The Assembly Committee on Health this week passed two bills that would redefine the role of physician assistants, nurse practitioners and advanced pharmacists in the California health care system.
SB 493 by Sen. Ed Hernandez (D-West Covina) and SB 494 by Sen. Bill Monning (D-Carmel) don’t expand scope of practice, the authors of both bills said, in that mid-level practitioners and advanced pharmacists won’t have new responsibilities, but they will be able to practice with a little more autonomy. The bills are an effort to address the looming access-to-care issue in California.
“With implementation of the Affordable Care Act in California … there is going to be a capacity issue. There is going to be an access issue” once the Medi-Cal expansion and the Covered California health benefit exchange are fully established, Hernandez said.
“The two particular concerns of mine are the rural areas and the inner city,” he said. “The pharmacy profession can play and will play an important role in this expansion mode, and they’ll need an expansion of their scope of service to enable them to do so.”
Monning said the dearth of providers can be addressed by allowing mid-level practitioners to take on more patients under the supervision of a physician.
“We must consider expanding our workforce to allow more efficient use of our primary care providers,” Monning said. “This bill allows a health plan to increase the number of patients assigned to a primary care physician, based on the use of one or more physician assistants or nurse practitioners.”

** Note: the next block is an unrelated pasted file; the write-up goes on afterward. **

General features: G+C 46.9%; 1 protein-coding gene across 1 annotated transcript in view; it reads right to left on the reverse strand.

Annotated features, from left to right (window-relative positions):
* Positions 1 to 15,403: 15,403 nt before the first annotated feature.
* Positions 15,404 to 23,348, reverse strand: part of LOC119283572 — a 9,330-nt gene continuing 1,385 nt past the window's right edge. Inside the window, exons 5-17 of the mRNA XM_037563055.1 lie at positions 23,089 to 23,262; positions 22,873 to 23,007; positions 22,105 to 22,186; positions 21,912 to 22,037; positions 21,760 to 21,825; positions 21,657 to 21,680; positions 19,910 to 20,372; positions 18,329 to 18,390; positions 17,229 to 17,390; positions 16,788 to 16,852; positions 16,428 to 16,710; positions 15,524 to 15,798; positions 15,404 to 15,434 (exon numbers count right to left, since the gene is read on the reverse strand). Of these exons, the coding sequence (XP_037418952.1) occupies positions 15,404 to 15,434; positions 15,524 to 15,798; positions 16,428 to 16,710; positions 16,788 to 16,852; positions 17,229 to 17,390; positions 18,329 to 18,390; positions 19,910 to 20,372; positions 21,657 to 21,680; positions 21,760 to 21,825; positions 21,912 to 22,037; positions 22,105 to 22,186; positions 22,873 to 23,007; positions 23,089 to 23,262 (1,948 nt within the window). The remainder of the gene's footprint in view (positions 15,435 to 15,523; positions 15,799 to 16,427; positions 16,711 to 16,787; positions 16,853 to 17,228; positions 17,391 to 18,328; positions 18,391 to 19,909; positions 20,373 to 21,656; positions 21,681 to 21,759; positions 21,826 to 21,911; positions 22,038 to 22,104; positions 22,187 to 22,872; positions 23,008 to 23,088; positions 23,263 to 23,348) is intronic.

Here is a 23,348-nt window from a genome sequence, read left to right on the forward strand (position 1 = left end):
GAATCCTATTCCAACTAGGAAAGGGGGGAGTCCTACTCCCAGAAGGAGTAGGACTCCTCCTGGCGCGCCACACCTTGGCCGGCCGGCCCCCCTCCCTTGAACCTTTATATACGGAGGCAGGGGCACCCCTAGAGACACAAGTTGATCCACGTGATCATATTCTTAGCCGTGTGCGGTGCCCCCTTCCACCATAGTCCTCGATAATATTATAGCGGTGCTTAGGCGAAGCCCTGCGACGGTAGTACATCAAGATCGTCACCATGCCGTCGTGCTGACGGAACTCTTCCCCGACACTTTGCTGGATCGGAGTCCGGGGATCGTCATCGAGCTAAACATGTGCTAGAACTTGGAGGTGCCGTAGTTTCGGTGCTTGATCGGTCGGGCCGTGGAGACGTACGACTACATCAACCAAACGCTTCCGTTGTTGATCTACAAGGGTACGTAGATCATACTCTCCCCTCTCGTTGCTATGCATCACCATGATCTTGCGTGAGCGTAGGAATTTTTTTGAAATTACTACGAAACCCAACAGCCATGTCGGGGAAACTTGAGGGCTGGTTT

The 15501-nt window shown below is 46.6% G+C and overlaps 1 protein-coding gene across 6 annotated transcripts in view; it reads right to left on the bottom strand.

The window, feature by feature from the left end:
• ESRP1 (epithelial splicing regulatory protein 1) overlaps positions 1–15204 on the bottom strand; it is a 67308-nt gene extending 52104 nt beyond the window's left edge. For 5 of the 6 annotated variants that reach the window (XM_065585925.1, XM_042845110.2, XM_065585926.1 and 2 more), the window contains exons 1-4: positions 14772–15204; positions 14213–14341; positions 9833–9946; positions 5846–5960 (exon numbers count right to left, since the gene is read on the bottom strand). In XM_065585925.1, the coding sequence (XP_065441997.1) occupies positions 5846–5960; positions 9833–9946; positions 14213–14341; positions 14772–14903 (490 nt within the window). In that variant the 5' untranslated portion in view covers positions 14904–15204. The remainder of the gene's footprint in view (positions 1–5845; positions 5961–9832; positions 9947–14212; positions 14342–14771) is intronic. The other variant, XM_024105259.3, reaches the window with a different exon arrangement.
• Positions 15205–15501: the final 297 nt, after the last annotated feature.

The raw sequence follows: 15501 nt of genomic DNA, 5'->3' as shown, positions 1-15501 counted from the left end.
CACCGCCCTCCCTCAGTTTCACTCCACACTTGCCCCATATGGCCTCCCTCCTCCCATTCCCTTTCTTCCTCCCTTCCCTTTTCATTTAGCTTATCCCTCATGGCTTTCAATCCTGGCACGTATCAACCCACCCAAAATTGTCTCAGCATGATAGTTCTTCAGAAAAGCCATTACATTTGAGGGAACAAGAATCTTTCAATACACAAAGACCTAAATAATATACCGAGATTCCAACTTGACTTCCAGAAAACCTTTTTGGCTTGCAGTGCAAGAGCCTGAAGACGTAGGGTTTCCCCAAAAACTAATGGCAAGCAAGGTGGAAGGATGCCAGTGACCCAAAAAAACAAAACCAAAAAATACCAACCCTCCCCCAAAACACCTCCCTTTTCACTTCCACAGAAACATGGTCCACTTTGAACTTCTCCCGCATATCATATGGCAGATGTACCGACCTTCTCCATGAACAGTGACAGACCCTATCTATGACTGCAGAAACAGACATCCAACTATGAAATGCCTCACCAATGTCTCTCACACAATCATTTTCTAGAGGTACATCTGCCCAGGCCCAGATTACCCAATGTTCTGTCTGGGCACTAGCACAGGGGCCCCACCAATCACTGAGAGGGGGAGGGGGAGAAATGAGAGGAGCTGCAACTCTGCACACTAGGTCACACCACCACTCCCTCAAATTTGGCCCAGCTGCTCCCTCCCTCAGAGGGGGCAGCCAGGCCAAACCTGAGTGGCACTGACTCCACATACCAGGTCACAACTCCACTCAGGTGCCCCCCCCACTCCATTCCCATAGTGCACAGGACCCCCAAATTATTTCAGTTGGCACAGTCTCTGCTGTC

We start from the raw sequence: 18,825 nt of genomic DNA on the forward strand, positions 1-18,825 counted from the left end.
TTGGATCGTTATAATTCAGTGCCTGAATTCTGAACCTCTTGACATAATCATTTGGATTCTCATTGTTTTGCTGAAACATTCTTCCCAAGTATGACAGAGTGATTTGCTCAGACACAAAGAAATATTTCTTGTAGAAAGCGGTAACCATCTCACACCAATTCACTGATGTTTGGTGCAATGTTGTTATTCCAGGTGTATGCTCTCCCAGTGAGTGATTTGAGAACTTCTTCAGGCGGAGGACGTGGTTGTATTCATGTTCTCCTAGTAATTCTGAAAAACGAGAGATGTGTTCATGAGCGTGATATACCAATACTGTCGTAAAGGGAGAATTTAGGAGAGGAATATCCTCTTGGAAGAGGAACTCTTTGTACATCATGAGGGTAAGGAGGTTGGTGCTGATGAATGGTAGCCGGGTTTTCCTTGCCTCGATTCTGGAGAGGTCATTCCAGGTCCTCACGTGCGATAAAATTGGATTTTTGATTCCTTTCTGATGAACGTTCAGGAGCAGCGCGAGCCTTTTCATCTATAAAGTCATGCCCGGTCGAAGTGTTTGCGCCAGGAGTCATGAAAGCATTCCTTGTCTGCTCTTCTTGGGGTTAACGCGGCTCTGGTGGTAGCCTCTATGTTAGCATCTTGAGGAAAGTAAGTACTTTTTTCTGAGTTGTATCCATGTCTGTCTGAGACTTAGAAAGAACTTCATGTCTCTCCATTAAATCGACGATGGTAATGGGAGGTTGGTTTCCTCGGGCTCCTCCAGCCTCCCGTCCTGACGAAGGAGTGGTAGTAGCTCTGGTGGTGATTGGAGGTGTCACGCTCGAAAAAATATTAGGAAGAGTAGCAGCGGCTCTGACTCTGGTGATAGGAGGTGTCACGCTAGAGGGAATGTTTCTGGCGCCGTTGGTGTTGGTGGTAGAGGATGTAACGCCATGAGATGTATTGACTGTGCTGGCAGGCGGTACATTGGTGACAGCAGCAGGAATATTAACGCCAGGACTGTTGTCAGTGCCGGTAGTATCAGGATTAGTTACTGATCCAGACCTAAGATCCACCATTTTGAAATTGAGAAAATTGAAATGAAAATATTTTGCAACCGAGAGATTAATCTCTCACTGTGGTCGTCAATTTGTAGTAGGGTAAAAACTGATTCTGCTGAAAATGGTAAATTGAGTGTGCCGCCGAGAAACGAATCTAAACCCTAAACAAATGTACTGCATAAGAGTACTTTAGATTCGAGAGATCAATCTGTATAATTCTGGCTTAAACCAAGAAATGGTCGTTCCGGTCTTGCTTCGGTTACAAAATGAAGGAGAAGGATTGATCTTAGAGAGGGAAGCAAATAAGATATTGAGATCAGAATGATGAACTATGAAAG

Monning’s bill allows an additional 1,000 patients per mid-level provider to the physician-led team.
Both measures were amended. In the case of Monning’s SB 494, the change was adding a 2018 sunset date.
Assembly member Richard Pan (D-Sacramento), chair of the committee, said he was voting for the measure but had one lingering concern:
“Expanding the number of people who could be followed by a physician assistant, raising the number for a PA from 1,000 to 2,000” could create an unusual problem, Pan said. “If the physician’s practice size stays the same, it could put pressure [on physicians] to reduce the number of PAs in their practice.”
Monning said the added amendment addressed that issue, in a way. “Now that sunset date was added,” Monning said, “if there are unintended consequences, we can revisit.”
Pharmacists must have an advanced degree to qualify for the benefits of SB 493, Hernandez said.
“Pharmacists now are going to be doing a residency program and rotations to increase the number of patients they see,” he said. “Pharmacists are vastly underutilized for the amount of training and education they receive.
This bill expands the types of settings in which pharmacists can collaborate with physicians, as they do now under specific settings.”
According to Jennifer Abraham, a Kern County internist who spoke at Tuesday’s committee hearing, about 90% of prescriptions in California are filled for chronic conditions.
“Medication management is getting more and more complicated,” Abraham said, adding that some chronic-condition patients of hers take 8 to 10 medications a day.
“I’ve always appreciated the expertise of the doctors of pharmacy,” she said. “What I need most in my practice is to have my patients have more access to me, and my expertise. What I need is a provider I can trust to delegate education and medication regimens of some of my more chronic disease patients. This will expand patient access.”
Both bills passed by 18-0 votes, and both now head to Assembly Appropriations.